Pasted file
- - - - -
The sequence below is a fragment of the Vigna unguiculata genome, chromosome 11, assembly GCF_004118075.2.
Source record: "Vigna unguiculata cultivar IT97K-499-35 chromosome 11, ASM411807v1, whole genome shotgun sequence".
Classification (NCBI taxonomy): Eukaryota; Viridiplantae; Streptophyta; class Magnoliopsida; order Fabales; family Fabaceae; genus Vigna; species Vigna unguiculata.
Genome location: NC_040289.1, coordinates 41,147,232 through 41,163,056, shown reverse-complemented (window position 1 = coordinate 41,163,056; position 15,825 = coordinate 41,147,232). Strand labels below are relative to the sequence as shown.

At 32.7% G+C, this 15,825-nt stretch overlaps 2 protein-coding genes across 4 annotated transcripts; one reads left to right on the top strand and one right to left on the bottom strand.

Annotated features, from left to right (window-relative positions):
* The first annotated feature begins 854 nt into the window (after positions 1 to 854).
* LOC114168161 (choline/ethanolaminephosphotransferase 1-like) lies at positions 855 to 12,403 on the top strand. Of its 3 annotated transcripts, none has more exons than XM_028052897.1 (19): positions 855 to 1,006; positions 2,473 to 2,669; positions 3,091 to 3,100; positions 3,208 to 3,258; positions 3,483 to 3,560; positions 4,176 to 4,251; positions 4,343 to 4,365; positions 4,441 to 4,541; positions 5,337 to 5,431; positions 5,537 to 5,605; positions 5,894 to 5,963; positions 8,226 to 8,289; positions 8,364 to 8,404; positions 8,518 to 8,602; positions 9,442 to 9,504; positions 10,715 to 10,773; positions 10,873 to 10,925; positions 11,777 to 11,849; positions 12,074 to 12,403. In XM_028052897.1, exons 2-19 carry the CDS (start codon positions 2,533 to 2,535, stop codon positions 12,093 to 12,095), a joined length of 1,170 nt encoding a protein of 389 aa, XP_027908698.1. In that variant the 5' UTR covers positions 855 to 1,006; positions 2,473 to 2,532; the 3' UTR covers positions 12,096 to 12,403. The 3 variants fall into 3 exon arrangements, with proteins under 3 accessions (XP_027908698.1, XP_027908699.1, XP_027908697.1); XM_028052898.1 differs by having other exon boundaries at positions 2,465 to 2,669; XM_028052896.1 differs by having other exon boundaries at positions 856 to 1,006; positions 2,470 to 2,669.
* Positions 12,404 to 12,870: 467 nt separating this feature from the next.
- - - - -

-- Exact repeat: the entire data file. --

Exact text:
The sequence below is a fragment of the Vigna unguiculata genome, chromosome 11, assembly GCF_004118075.2.
Source record: "Vigna unguiculata cultivar IT97K-499-35 chromosome 11, ASM411807v1, whole genome shotgun sequence".
Classification (NCBI taxonomy): Eukaryota; Viridiplantae; Streptophyta; class Magnoliopsida; order Fabales; family Fabaceae; genus Vigna; species Vigna unguiculata.
Genome location: NC_040289.1, coordinates 41,147,232 through 41,163,056, shown reverse-complemented (window position 1 = coordinate 41,163,056; position 15,825 = coordinate 41,147,232). Strand labels below are relative to the sequence as shown.

At 32.7% G+C, this 15,825-nt stretch overlaps 2 protein-coding genes across 4 annotated transcripts; one reads left to right on the top strand and one right to left on the bottom strand.

Annotated features, from left to right (window-relative positions):
* The first annotated feature begins 854 nt into the window (after positions 1 to 854).
* LOC114168161 (choline/ethanolaminephosphotransferase 1-like) lies at positions 855 to 12,403 on the top strand. Of its 3 annotated transcripts, none has more exons than XM_028052897.1 (19): positions 855 to 1,006; positions 2,473 to 2,669; positions 3,091 to 3,100; positions 3,208 to 3,258; positions 3,483 to 3,560; positions 4,176 to 4,251; positions 4,343 to 4,365; positions 4,441 to 4,541; positions 5,337 to 5,431; positions 5,537 to 5,605; positions 5,894 to 5,963; positions 8,226 to 8,289; positions 8,364 to 8,404; positions 8,518 to 8,602; positions 9,442 to 9,504; positions 10,715 to 10,773; positions 10,873 to 10,925; positions 11,777 to 11,849; positions 12,074 to 12,403. In XM_028052897.1, exons 2-19 carry the CDS (start codon positions 2,533 to 2,535, stop codon positions 12,093 to 12,095), a joined length of 1,170 nt encoding a protein of 389 aa, XP_027908698.1. In that variant the 5' UTR covers positions 855 to 1,006; positions 2,473 to 2,532; the 3' UTR covers positions 12,096 to 12,403. The 3 variants fall into 3 exon arrangements, with proteins under 3 accessions (XP_027908698.1, XP_027908699.1, XP_027908697.1); XM_028052898.1 differs by having other exon boundaries at positions 2,465 to 2,669; XM_028052896.1 differs by having other exon boundaries at positions 856 to 1,006; positions 2,470 to 2,669.
* Positions 12,404 to 12,870: 467 nt separating this feature from the next.